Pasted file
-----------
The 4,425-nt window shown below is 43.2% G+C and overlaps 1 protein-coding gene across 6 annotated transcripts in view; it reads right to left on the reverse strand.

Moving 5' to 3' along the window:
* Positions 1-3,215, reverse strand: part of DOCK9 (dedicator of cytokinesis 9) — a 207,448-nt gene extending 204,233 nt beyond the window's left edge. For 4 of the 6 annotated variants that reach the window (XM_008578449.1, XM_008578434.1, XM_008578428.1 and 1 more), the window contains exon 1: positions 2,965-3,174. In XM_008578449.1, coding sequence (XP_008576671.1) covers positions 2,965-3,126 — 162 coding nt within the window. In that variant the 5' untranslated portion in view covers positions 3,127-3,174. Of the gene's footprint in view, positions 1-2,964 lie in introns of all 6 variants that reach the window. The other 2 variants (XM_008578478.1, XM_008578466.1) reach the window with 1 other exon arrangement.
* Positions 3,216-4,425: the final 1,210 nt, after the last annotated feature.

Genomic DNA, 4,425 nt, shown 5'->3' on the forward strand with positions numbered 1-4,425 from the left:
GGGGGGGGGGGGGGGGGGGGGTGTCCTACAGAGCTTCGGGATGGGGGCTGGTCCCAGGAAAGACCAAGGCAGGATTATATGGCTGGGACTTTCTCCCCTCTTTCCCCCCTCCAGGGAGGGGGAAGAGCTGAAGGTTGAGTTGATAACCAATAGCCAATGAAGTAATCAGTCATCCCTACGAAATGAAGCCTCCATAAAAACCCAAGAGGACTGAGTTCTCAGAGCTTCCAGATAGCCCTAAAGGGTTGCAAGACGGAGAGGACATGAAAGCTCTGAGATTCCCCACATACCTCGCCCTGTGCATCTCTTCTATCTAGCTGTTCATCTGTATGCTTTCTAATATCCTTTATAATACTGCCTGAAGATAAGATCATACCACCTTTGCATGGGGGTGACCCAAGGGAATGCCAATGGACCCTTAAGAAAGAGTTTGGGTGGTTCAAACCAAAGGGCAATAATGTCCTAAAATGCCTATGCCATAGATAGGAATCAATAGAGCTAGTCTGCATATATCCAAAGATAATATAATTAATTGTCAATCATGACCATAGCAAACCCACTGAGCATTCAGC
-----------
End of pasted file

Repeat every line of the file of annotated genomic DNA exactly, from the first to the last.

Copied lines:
The 4,425-nt window shown below is 43.2% G+C and overlaps 1 protein-coding gene across 6 annotated transcripts in view; it reads right to left on the reverse strand.

Moving 5' to 3' along the window:
* Positions 1-3,215, reverse strand: part of DOCK9 (dedicator of cytokinesis 9) — a 207,448-nt gene extending 204,233 nt beyond the window's left edge. For 4 of the 6 annotated variants that reach the window (XM_008578449.1, XM_008578434.1, XM_008578428.1 and 1 more), the window contains exon 1: positions 2,965-3,174. In XM_008578449.1, coding sequence (XP_008576671.1) covers positions 2,965-3,126 — 162 coding nt within the window. In that variant the 5' untranslated portion in view covers positions 3,127-3,174. Of the gene's footprint in view, positions 1-2,964 lie in introns of all 6 variants that reach the window. The other 2 variants (XM_008578478.1, XM_008578466.1) reach the window with 1 other exon arrangement.
* Positions 3,216-4,425: the final 1,210 nt, after the last annotated feature.

Genomic DNA, 4,425 nt, shown 5'->3' on the forward strand with positions numbered 1-4,425 from the left:
GGGGGGGGGGGGGGGGGGGGGTGTCCTACAGAGCTTCGGGATGGGGGCTGGTCCCAGGAAAGACCAAGGCAGGATTATATGGCTGGGACTTTCTCCCCTCTTTCCCCCCTCCAGGGAGGGGGAAGAGCTGAAGGTTGAGTTGATAACCAATAGCCAATGAAGTAATCAGTCATCCCTACGAAATGAAGCCTCCATAAAAACCCAAGAGGACTGAGTTCTCAGAGCTTCCAGATAGCCCTAAAGGGTTGCAAGACGGAGAGGACATGAAAGCTCTGAGATTCCCCACATACCTCGCCCTGTGCATCTCTTCTATCTAGCTGTTCATCTGTATGCTTTCTAATATCCTTTATAATACTGCCTGAAGATAAGATCATACCACCTTTGCATGGGGGTGACCCAAGGGAATGCCAATGGACCCTTAAGAAAGAGTTTGGGTGGTTCAAACCAAAGGGCAATAATGTCCTAAAATGCCTATGCCATAGATAGGAATCAATAGAGCTAGTCTGCATATATCCAAAGATAATATAATTAATTGTCAATCATGACCATAGCAAACCCACTGAGCATTCAGC